Well, of course we exaggerate a bit. Naturally we can always order in any of the first 35 that we missed (and in fact we just did, buying 14 of the earlier books from Libra in District VIII), but it won't be quite the same as the pleasant feeling of anticipation each month as we waited for the latest reissue to show up in the mailbox.

The large-scale resissue project began in November 2013 with the very first 1931 "Maigret", "Pietr the Latvian", or to give it the original French title, "Pietr-le-Letton", and once we became aware of what was going on in mid-2016 we joined the party and have featured every book from numbers 36 to now 74.

When Maigret is gone we 'll miss his milieu of Paris and sometimes further afield in France those decades ago. Belgian author Georges Simenon was born in Liege in 1903 and moved to Paris when he was 19 years old. He liked the seamy side of life, and "Maigret and the Informer", originally published in 1971, typically thrusts Maigret into the Montmartre bars and bistros, strip clubs and brothels, peopled by prostitutes and pimps, that are his routine beat. Not to mention the cobbled streets, payphones and platform buses, the gloom of November or the heat of August.

We'll miss the priapic Simenon, who was never one to miss the opportunity to ogle a bit of female flesh, imaginary or otherwise. A typical description from "Maigret and the Informer": "She was still wearing nothing under her dressing gown ... She didn't pay any mind to her dressing gown, which hung open. Her skin was very pale, probably very soft."

Simenon was a great habitué of brothels, and here he is again: "[The murdered man] had risen through the ranks when he was about thirty, becoming proprietor of what at the time was one of the most famous brothels in Paris, in Rue de Hanovre."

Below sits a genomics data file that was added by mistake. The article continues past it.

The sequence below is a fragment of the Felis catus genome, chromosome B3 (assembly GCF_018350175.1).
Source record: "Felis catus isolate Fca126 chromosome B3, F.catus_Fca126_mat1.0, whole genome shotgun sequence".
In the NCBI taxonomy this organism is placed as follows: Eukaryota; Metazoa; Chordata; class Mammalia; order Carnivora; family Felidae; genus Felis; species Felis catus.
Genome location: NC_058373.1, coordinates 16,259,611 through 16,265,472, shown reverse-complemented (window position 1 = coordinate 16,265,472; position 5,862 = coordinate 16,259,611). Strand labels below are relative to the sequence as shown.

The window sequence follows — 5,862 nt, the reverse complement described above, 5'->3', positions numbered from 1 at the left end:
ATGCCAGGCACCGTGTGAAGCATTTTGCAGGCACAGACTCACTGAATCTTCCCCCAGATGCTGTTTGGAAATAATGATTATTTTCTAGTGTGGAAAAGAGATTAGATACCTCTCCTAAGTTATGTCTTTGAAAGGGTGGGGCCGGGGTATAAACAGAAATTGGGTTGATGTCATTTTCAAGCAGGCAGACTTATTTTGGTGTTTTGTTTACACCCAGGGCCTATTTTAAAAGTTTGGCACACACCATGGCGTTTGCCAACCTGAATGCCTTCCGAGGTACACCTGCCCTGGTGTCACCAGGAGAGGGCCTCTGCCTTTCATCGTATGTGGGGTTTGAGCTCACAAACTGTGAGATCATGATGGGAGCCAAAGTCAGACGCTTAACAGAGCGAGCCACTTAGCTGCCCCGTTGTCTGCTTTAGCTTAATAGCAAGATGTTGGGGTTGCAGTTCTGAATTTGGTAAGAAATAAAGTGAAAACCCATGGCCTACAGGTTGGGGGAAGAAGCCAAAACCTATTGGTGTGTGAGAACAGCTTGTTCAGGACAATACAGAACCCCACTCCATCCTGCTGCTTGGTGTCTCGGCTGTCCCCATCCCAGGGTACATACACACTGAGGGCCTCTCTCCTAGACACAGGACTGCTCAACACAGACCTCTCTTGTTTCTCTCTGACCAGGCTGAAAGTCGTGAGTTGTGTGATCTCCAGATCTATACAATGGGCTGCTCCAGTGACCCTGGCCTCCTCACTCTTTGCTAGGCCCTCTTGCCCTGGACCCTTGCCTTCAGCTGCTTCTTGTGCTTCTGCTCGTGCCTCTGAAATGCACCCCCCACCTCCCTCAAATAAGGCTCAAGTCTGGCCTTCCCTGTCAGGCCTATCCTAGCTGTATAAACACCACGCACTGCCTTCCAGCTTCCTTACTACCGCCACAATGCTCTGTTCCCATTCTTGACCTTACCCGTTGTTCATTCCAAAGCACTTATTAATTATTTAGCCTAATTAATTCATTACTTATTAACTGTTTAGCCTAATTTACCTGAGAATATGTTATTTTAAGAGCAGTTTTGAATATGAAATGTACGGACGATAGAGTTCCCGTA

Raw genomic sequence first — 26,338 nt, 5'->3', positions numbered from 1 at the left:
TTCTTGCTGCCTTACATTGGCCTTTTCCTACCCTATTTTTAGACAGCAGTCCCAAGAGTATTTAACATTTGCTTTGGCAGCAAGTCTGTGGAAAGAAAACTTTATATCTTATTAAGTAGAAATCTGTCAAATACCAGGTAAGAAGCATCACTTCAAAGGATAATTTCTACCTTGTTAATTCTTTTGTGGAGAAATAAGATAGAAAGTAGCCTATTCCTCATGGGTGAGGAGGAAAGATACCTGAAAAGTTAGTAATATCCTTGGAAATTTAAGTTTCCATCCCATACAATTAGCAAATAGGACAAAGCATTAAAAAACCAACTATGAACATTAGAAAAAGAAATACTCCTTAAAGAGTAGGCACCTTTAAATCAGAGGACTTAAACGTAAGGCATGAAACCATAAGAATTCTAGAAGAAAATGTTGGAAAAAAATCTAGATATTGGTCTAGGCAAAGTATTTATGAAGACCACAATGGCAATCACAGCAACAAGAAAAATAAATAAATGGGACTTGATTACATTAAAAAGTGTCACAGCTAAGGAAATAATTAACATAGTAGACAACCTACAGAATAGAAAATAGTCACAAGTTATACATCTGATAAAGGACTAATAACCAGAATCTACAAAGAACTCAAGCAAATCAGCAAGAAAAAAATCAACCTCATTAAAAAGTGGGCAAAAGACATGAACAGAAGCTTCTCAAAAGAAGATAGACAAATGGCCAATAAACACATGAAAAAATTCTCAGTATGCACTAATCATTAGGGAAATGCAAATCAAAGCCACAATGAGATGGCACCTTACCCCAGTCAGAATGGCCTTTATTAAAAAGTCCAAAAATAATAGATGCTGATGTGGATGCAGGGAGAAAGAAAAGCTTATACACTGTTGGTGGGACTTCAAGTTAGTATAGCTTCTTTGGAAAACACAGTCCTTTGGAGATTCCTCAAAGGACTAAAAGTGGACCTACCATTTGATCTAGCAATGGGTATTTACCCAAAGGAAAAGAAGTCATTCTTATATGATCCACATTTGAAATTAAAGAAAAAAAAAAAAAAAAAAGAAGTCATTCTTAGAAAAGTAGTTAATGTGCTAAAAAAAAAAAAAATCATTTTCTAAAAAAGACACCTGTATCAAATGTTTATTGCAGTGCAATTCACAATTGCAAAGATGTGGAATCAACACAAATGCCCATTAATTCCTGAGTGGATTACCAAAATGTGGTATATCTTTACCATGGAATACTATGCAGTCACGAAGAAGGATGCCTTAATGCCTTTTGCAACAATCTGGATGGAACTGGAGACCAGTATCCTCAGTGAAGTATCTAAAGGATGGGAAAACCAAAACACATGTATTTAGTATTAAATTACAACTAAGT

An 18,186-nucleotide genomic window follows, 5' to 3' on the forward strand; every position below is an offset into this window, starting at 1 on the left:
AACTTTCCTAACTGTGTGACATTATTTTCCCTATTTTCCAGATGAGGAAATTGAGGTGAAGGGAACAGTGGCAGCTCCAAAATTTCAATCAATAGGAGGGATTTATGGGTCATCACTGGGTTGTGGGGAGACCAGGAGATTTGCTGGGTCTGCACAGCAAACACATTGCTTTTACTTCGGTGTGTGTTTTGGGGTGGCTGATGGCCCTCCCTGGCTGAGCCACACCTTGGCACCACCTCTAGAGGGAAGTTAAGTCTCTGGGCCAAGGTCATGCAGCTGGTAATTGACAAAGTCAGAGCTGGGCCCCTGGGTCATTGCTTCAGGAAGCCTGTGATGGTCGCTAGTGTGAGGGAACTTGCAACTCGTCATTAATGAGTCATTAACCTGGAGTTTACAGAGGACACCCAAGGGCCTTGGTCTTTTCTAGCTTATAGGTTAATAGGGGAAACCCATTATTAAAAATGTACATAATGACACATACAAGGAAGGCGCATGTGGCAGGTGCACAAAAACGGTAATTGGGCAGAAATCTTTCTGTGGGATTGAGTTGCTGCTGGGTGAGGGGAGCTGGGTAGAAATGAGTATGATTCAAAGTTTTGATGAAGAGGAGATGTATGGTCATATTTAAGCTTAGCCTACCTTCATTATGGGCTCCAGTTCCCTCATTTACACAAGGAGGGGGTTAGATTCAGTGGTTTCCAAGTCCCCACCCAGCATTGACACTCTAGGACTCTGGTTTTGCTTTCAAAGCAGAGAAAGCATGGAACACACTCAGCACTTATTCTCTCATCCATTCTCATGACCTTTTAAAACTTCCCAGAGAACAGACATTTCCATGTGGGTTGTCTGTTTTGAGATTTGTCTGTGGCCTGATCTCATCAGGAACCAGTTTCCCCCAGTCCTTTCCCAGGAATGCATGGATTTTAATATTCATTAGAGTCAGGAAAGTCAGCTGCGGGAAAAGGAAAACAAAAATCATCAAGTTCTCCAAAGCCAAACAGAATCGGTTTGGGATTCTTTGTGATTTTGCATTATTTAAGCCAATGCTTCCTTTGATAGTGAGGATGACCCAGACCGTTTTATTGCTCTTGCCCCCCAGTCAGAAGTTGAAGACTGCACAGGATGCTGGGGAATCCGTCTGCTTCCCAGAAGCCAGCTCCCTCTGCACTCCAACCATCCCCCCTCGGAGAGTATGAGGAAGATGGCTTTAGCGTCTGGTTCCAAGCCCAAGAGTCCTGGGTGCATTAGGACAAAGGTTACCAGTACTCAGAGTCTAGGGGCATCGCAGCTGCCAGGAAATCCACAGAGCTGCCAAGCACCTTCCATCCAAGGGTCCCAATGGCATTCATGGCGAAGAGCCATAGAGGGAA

The author fiddled with Parisian street numbers and place names in his writings, throwing in existing ones alongside those he invented, or shifting places around, but if there was a famous brothel in Rue de Hanovre we feel sure he would have dutifully attended, for background colour, of course.

We'll miss the strange Simenonisms: "He nearly became a jockey, but his apprenticeship only lasted a couple of days because he was afraid of horses", or " ... a bathroom which was large enough to have a punchbag set up in the middle," or "He had lost his hair so gradually that no one noticed he was completely bald these days".

And the strange suppositions that helped Maigret solve a case – "Madame Marcia ... is a woman of taste who'd never wear a brightly coloured coat mixing greens, reds and yellows like that", according to the Detective Chief Inspector's reasoning.

And then there are the occasional puzzling plot inconsistencies. When the body of Monsieur Maurice, the proprietor of Le Sardine restaurant, is found, he has "'A big roll of notes – three or four thousand francs, I haven't counted – in his hip pocket'." But soon after, Simenon offers: "Monsieur Maurice hadn't been carrying any money that night but he had still gone back to his office to fetch his gun."

We'll miss the touching moments between Maigret and his hugely dependable wife, Madame Maigret, Louise. The couple lead an irreproachable marital life at 132 Boulevard Richard-Lenoir. When Maigret was leaving for Orly Airport to follow a lead in Bandol: "He felt a bit emotional all the same, as he did whenever he spent more than a day away from his wife."